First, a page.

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Family identifies, remembers 3 victims claimed by Hennessey Fire
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Family identifies, remembers 3 victims claimed by Hennessey Fire

Family members have identified the three Napa County residents who last week lost their lives in the LNU Lightning Complex fires as Mary Hintemeyer, 70, Leo McDermott, 71, and Tom McDermott, 41.

Hintemeyer and McDermott had been dating for the past five years, Hintemeyer’s son Rob McNeal, 53, said. His mother was by nature someone who looked after others: first her father in his old age, a younger brother who suffered from emphysema and then McDermott, who a couple of years into their relationship was diagnosed with an autoimmune disease that attacked his muscles and left him largely wheelchair bound.

The two met at a bar during Hintemeyer’s niece’s 21st birthday, McNeal said. His mother moved to the property where McDermott had lived for more than 40 years, just off Highway 128, about a year after they began dating.

“I’m a little biased, but she was pretty awesome,” McNeal said of his mother. Of her natural inclination to care for others – “that’s just who she was,” he added.

But his mother did sometimes struggle as sole caregiver, according to McNeal, and a few years ago began “really praying” for some help. McNeal tried to convince the two to move closer to his family in Winters, a 15-minute drive away in Yolo County, but with little success. And then McDermott’s son, Tom, who’d been estranged from his father since his late teenage years, showed up unexpectedly.

“Ever since then, she’d had someone to help out up there,” McNeal said, adding that with Hintemeyer’s help the father-son reconciled their differences and began anew their relationship. The three lived in two mobile homes on one of the two more than 20-acre properties owned by McDermott, just three miles from Markley Cove.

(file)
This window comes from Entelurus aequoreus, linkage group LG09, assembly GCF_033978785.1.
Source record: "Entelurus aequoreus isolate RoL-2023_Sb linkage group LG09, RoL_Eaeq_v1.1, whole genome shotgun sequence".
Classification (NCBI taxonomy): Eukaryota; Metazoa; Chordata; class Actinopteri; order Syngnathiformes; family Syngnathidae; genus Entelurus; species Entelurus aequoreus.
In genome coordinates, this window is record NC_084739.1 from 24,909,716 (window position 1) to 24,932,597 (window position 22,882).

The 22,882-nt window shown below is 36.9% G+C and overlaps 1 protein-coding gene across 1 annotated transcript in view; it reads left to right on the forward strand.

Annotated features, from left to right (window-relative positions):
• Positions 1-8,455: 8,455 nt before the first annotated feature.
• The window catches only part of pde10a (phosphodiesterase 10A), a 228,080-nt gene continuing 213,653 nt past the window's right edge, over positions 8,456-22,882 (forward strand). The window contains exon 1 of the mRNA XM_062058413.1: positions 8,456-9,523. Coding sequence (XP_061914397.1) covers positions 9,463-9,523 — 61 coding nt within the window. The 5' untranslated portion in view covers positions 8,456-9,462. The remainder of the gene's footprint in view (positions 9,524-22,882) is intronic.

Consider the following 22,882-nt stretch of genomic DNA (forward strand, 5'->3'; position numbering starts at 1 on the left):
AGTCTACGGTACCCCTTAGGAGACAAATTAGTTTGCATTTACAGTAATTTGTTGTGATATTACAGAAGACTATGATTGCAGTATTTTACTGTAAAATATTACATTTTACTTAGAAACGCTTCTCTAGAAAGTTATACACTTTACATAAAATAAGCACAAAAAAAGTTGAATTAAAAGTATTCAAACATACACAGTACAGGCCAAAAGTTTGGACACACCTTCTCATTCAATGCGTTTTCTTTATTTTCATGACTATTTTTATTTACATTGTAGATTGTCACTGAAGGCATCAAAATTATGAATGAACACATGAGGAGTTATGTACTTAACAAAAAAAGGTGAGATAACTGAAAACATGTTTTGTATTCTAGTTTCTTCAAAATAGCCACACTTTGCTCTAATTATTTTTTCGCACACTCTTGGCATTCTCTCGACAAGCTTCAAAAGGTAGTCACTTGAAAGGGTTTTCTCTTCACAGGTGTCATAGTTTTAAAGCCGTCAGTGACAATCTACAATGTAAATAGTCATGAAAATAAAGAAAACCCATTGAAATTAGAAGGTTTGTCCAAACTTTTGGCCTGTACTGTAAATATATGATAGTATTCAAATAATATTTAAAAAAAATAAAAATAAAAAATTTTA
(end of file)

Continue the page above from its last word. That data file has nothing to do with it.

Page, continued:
McNeal and Hintemeyer – whom he called “his best friend”—spoke every day, sometimes multiple times a day. They were only 17 years apart, he added, and related to much of the same stuff.

When fire conditions worsened Tuesday, McNeal reached Hintemeyer by cellphone – a miracle, he says, considering the already-spotty cell service up near Markley Cove where she, McDermott and Tom lived.

“I got through to her, and we talked for 15 minutes,” he said. “She sent me a picture of the fire coming over the canyon, and she knew they were going to have to get out of there. But at the time they were OK.”

“Keep in touch,” McNeal wrote to his mother after receiving the photo of the flames. He asked if she’d been able to alert the fire department of their exact position; she said no, that cell service had been lost.

It was that conversation, McNeal said, that may have prompted Hintemeyer to reassess their collective safety at the property. She would have spotted fire unexpectedly encroaching on the property not from Markley Canyon to their north east, but from the hills to their west, McNeal thinks. The last message he received from his mother came through at 9:14 p.m. Tuesday.

McNeal wasn’t immediately worried, he said: McDermott, “a mountain guy,” had a smart head on his shoulders, and had outfitted the property with a comprehensive sprinkler system and a 55,000-gallon water truck as well as a fire shelter – a bunker with walls four feet thick, reinforced with steel plates and insulated with fiberglass support.